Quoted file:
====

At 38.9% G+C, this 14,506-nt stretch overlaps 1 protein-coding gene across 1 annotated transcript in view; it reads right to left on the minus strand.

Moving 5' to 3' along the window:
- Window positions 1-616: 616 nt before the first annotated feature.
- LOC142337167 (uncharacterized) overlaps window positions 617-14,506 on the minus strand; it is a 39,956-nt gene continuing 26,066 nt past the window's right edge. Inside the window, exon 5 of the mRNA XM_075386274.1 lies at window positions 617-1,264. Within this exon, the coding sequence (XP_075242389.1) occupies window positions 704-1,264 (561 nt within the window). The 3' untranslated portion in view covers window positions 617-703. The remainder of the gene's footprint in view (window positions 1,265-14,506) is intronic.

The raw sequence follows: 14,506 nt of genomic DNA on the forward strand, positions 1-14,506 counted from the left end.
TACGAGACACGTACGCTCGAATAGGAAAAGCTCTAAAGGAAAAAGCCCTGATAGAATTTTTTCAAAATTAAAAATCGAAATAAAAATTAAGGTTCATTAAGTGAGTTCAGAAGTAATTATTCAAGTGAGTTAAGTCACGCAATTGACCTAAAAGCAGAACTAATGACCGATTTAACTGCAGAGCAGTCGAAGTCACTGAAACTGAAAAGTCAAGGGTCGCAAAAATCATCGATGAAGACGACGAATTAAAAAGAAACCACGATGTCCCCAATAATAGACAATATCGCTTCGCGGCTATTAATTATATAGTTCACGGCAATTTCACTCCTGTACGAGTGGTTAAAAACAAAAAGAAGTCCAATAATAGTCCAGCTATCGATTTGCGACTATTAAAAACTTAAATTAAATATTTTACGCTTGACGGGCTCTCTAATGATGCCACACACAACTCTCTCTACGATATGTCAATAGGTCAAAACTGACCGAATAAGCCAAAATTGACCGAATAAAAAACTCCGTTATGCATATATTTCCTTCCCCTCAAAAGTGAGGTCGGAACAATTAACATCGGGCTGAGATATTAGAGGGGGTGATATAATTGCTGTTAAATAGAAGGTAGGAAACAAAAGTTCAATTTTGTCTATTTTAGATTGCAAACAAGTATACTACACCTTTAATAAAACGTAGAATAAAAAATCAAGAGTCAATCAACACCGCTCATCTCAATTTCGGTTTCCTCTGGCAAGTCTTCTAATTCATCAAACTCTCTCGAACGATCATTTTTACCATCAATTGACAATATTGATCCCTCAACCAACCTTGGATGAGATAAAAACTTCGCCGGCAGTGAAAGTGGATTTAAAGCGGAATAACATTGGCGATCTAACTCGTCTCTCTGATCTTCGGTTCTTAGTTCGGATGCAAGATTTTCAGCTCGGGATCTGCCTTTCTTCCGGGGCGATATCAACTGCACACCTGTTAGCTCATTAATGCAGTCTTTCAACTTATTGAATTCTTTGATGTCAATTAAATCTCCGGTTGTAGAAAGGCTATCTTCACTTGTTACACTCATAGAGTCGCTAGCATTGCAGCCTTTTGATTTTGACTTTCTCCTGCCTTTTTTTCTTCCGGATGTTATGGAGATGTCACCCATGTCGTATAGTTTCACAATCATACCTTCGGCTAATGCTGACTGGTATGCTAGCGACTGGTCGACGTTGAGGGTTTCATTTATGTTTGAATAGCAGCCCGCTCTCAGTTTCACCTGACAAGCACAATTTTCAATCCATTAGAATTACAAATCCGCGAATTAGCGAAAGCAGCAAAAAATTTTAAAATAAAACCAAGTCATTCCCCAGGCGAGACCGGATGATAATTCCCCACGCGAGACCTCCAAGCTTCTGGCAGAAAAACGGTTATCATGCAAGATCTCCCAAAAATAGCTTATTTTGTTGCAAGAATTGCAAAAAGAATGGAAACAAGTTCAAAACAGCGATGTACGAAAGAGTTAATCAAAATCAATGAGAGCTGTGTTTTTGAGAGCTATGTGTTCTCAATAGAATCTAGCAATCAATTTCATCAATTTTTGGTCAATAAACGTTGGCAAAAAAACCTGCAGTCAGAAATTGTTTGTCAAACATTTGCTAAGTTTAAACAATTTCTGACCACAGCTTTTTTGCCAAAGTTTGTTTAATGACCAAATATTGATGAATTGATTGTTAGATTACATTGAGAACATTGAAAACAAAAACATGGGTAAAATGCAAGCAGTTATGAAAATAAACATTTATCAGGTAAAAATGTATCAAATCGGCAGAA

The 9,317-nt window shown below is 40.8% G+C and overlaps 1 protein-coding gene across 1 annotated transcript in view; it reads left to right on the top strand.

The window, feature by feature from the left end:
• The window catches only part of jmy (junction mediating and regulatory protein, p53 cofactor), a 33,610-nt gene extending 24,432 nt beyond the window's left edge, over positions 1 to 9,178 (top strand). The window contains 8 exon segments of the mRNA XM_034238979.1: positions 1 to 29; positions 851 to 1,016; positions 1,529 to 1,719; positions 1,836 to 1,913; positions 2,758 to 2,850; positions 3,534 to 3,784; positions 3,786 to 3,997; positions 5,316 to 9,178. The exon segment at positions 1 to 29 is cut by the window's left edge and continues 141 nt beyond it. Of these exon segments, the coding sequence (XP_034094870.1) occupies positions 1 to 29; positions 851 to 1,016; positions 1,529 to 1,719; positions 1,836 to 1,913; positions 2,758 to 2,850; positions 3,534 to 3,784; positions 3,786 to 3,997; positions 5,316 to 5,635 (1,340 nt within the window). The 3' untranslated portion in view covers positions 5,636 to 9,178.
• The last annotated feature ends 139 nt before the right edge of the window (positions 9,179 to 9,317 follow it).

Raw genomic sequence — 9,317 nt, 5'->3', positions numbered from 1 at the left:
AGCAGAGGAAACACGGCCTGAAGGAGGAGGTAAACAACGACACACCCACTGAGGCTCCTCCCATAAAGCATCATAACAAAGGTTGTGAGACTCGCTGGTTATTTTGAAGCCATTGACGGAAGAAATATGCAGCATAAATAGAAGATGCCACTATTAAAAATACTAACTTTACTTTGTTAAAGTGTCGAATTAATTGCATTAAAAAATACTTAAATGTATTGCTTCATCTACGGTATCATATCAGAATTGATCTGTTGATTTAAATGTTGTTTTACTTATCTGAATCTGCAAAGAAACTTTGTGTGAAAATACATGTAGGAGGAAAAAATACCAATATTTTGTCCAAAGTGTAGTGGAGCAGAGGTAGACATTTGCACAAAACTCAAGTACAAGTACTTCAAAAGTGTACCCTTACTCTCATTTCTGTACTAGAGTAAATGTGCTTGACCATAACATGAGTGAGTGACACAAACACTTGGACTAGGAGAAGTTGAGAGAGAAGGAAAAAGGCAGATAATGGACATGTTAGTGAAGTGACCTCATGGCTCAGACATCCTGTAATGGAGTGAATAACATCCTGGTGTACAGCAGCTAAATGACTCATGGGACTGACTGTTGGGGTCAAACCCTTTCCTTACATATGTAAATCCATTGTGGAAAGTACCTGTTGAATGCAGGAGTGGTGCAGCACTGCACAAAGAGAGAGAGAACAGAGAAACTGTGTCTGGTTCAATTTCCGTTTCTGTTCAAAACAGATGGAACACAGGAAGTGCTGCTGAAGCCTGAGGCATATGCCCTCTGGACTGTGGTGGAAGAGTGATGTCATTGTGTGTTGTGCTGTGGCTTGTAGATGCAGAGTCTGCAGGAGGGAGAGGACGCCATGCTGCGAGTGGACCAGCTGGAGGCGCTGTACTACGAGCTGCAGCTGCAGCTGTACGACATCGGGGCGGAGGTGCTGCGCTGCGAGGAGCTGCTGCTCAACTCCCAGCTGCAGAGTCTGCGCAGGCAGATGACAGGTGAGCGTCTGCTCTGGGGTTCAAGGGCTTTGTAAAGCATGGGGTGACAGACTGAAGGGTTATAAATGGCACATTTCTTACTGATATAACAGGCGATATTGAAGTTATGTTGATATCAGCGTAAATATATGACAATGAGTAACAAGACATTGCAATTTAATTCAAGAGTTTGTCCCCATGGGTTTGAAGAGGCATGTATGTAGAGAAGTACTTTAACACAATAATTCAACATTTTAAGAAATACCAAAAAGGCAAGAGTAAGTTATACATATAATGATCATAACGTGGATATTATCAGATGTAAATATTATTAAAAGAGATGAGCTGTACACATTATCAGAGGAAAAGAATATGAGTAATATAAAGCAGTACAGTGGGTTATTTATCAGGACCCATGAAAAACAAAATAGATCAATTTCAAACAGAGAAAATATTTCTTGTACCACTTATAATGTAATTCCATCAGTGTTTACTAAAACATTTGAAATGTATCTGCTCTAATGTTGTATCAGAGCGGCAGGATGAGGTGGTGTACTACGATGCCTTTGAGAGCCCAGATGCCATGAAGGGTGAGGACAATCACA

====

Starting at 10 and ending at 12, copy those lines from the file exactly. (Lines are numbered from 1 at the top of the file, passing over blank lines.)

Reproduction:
• The last annotated feature ends 139 nt before the right edge of the window (positions 9,179 to 9,317 follow it).

Raw genomic sequence — 9,317 nt, 5'->3', positions numbered from 1 at the left:
AGCAGAGGAAACACGGCCTGAAGGAGGAGGTAAACAACGACACACCCACTGAGGCTCCTCCCATAAAGCATCATAACAAAGGTTGTGAGACTCGCTGGTTATTTTGAAGCCATTGACGGAAGAAATATGCAGCATAAATAGAAGATGCCACTATTAAAAATACTAACTTTACTTTGTTAAAGTGTCGAATTAATTGCATTAAAAAATACTTAAATGTATTGCTTCATCTACGGTATCATATCAGAATTGATCTGTTGATTTAAATGTTGTTTTACTTATCTGAATCTGCAAAGAAACTTTGTGTGAAAATACATGTAGGAGGAAAAAATACCAATATTTTGTCCAAAGTGTAGTGGAGCAGAGGTAGACATTTGCACAAAACTCAAGTACAAGTACTTCAAAAGTGTACCCTTACTCTCATTTCTGTACTAGAGTAAATGTGCTTGACCATAACATGAGTGAGTGACACAAACACTTGGACTAGGAGAAGTTGAGAGAGAAGGAAAAAGGCAGATAATGGACATGTTAGTGAAGTGACCTCATGGCTCAGACATCCTGTAATGGAGTGAATAACATCCTGGTGTACAGCAGCTAAATGACTCATGGGACTGACTGTTGGGGTCAAACCCTTTCCTTACATATGTAAATCCATTGTGGAAAGTACCTGTTGAATGCAGGAGTGGTGCAGCACTGCACAAAGAGAGAGAGAACAGAGAAACTGTGTCTGGTTCAATTTCCGTTTCTGTTCAAAACAGATGGAACACAGGAAGTGCTGCTGAAGCCTGAGGCATATGCCCTCTGGACTGTGGTGGAAGAGTGATGTCATTGTGTGTTGTGCTGTGGCTTGTAGATGCAGAGTCTGCAGGAGGGAGAGGACGCCATGCTGCGAGTGGACCAGCTGGAGGCGCTGTACTACGAGCTGCAGCTGCAGCTGTACGACATCGGGGCGGAGGTGCTGCGCTGCGAGGAGCTGCTGCTCAACTCCCAGCTGCAGAGTCTGCGCAGGCAGATGACAGGTGAGCGTCTGCTCTGGGGTTCAAGGGCTTTGTAAAGCATGGGGTGACAGACTGAAGGGTTATAAATGGCACATTTCTTACTGATATAACAGGCGATATTGAAGTTATGTTGATATCAGCGTAAATATATGACAATGAGTAACAAGACATTGCAATTTAATTCAAGAGTTTGTCCCCATGGGTTTGAAGAGGCATGTATGTAGAGAAGTACTTTAACACAATAATTCAACATTTTAAGAAATACCAAAAAGGCAAGAGTAAGTTATACATATAATGATCATAACGTGGATATTATCAGATGTAAATATTATTAAAAGAGATGAGCTGTACACATTATCAGAGGAAAAGAATATGAGTAATATAAAGCAGTACAGTGGGTTATTTATCAGGACCCATGAAAAACAAAATAGATCAATTTCAAACAGAGAAAATATTTCTTGTACCACTTATAATGTAATTCCATCAGTGTTTACTAAAACATTTGAAATGTATCTGCTCTAATGTTGTATCAGAGCGGCAGGATGAGGTGGTGTACTACGATGCCTTTGAGAGCCCAGATGCCATGAAGGGTGAGGACAATCACA